Remember that Indiegogo campaign last year to raise money for solar roads? We do (because we blogged about it).
You can check out the ad for the US solar roadway campaign below:
This project is still in testing and thanks to crowd funding (of over $2 million) is still in the works.
However, across the pond in the Netherlands, a company has already produced and installed a small patch of solar road. The test patch of solar roadway has been operational since November of last year and seems to be working as well as, if not better than, expected. This is great news! The 70 meter long test road has produced 300,000 kwh of energy over the first 6 months (70 kwh per meter per year). This value was the predicted best case scenario for the roadway, so the project has been very successful. Solar roads are a great idea and may help us use less fossil fuels. These roadways are able to collect energy from the sun (less efficiently than a rooftop panel because they cannot be angled). This energy is fed into the grid at no cost (including no burning fossil fuels). Someday in the not so distant future you may be driving your electric car on a solar road and parking in a space that will charge your car while you park, all without burning and fossil fuels or producing any CO2.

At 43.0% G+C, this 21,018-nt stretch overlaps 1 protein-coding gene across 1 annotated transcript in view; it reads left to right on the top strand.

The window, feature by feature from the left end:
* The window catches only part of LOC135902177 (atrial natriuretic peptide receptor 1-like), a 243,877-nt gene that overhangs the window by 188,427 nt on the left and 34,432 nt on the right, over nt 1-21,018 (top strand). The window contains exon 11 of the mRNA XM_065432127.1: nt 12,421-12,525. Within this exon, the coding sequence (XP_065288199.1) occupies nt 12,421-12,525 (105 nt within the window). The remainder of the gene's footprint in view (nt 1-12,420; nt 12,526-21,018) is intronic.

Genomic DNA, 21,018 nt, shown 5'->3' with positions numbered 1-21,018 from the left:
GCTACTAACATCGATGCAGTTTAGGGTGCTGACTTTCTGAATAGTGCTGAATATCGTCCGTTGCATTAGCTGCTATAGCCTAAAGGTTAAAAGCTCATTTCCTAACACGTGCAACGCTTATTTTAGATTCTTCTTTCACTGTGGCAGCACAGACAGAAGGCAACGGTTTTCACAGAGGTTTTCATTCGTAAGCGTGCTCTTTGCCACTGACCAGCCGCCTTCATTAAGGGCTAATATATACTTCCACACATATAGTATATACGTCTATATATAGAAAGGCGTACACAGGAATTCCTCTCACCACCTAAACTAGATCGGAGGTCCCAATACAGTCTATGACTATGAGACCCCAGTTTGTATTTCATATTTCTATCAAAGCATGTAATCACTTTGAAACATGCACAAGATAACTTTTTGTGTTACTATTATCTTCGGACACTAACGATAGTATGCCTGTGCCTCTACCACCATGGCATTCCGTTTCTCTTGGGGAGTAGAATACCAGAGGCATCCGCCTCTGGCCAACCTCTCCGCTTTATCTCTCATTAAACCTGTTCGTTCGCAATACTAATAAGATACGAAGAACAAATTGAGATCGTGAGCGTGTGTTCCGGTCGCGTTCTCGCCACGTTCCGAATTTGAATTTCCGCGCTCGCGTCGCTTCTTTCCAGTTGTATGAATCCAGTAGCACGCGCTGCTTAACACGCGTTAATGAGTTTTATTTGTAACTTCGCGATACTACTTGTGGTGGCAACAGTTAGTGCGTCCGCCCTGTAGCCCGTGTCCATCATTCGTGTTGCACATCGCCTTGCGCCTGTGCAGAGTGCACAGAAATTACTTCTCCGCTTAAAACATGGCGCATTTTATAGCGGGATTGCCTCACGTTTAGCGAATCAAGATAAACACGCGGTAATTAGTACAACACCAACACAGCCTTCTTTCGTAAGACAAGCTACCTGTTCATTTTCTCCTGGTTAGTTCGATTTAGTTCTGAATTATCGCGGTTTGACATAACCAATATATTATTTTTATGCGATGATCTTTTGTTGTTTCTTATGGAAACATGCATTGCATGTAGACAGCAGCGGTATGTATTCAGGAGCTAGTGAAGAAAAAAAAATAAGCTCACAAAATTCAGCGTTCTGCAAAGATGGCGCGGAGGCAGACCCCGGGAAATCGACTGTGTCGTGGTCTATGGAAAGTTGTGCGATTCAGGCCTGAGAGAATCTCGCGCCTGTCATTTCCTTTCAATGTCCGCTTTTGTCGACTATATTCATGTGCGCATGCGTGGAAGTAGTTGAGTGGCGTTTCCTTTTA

In the meantime, we still get most of our energy from fossil fuels and we still have to drive on normal asphalt roads. Have you ever driven on the highway late at night and seen a paving crew preparing to start work? Large trucks carrying asphalt and paving materials line up for miles on the side of the road. The worst part, they all leave their engines running. Each truck deposits it’s load and that asphalt is worked, flattened, and cooled, all by other gasoline powered heavy machinery. The stuff that we pave roads with is often made of leftover rock, gravel, and dregs of industry, but not all of it is recycled. At the same time, we are producing tons of plastic waste each day. There may be a solution here. A company in the Netherlands (clearly they are the world leaders on renewable roadways) has designed a plan that will allow for roads to be paved with a recycled plastic base.
These new plastic roads will be better than asphalt for several reasons:
1.) They will create fewer emissions (road paving produces 1.45 million tonnes of CO2 per year)
2.) Plastic roads would last longer and need less upkeep
3.) Plastic roadways can be constructed off-site and delivered to where they need to be. This will reduce traffic congestion and construction time significantly. Saving everyone time, money, and fuel.
When will these roads be ready for use? The company says this is still in early development, but a plastic road could be installed as early as 2018!
Keep and eye on the materials that you are walking, biking, or driving on. They may be changing soon. People are finding innovative ways to harness renewable energy be more environmentally conscious.